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Adriano A. Rampini

Professor of Finance and Economics
Lewis Cook III Research Fellow
Ph.D., University of Chicago

Courses

Finance III: Corporate Finance Theory (Finance 953)
Ph.D. Course - Spring semester - Co-taught with Felipe Varas and Ming Yang.

Global Financial Management (Finance 645).
MBA Core Course - Fall semester.

Courses taught previously

I have previously taught the following Ph.D. and MBA courses:

Investments (Finance 352). Duke University, Fuqua School of Business. [Web page from Spring 2012.] This MBA course provides a rigorous treatment of the fundamental principles of investments, investment management, and asset pricing.

Finance III: Corporate Finance Theory (Finance 553). Duke University, Fuqua School of Business. [Web page from Spring 2012.] [Web page from Fall 2008 (co-taught with S. "Vish" Viswanathan)] This second year Ph.D. course provides a rigorous introduction to the theory of corporate finance.

Financial Economics: Research Seminar (Finance 591) (co-taught with Michael Brandt). Duke University, Fuqua School of Business. [Syllabus from Fall 2008.] This Ph.D. course for second and third year students introduces students to the art of critically reading and analyzing current research in finance.

Financial Contracting and the Business Cycle (August 20-23, 2007). University of Oslo. [Web page from Fall 2008.] This short graduate course discusses the implications of financial contracting for the business cycle. The topics include the effect of financial constraints due to agency problems and collateral constraints on economic activity and asset prices, the role of the capital of financial intermediaries, as well as the impact of financial constraints on capital reallocation.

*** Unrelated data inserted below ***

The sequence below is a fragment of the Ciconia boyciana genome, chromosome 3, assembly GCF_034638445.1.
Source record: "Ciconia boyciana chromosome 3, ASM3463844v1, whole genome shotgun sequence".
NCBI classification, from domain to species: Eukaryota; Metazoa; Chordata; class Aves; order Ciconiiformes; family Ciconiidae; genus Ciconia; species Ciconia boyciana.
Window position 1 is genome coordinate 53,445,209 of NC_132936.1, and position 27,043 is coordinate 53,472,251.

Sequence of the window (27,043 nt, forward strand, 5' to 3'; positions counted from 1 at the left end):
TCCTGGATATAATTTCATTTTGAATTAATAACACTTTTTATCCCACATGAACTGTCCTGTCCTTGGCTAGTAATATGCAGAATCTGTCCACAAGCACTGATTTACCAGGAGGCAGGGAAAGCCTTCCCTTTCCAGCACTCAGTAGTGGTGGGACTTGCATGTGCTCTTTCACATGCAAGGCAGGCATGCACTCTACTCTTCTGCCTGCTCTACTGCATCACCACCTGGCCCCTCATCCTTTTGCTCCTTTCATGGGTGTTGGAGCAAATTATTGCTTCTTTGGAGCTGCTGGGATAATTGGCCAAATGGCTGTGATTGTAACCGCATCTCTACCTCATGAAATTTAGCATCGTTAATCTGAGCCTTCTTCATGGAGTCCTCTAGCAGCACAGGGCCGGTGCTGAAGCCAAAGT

Seminar in Finance: Aggregate Implications of Financial Contracting (Finance 520) (co-taught with Arvind Krishnamurthy). Kellogg School of Management, Northwestern University. [Syllabus from Spring 2005]
This Ph.D. course is a second year topics course in financial economics. The course studies the equilibrium implications of endogenous financial contracts. Static and dynamic models of economies with contracting frictions (e.g., imperfect information and limited enforceability) and optimally determined financial contracts are covered and the implications for both quantities and prices are considered. The course is thus at the intersection of corporate finance/contract theory and asset pricing/macroeconomics. Specific topics covered include the dynamics of agency costs, financial intermediation, liquidity, capital reallocation, collateral, default, and non-exclusive contracts.

Finance I (Finance 430). Kellogg School of Management, Northwestern University.
This MBA course provides an introduction to finance. Topics include stock and bond valuation, the term structure of interest rates, interest rate risk, capital budgeting, portfolio theory, asset pricing models, and efficient markets.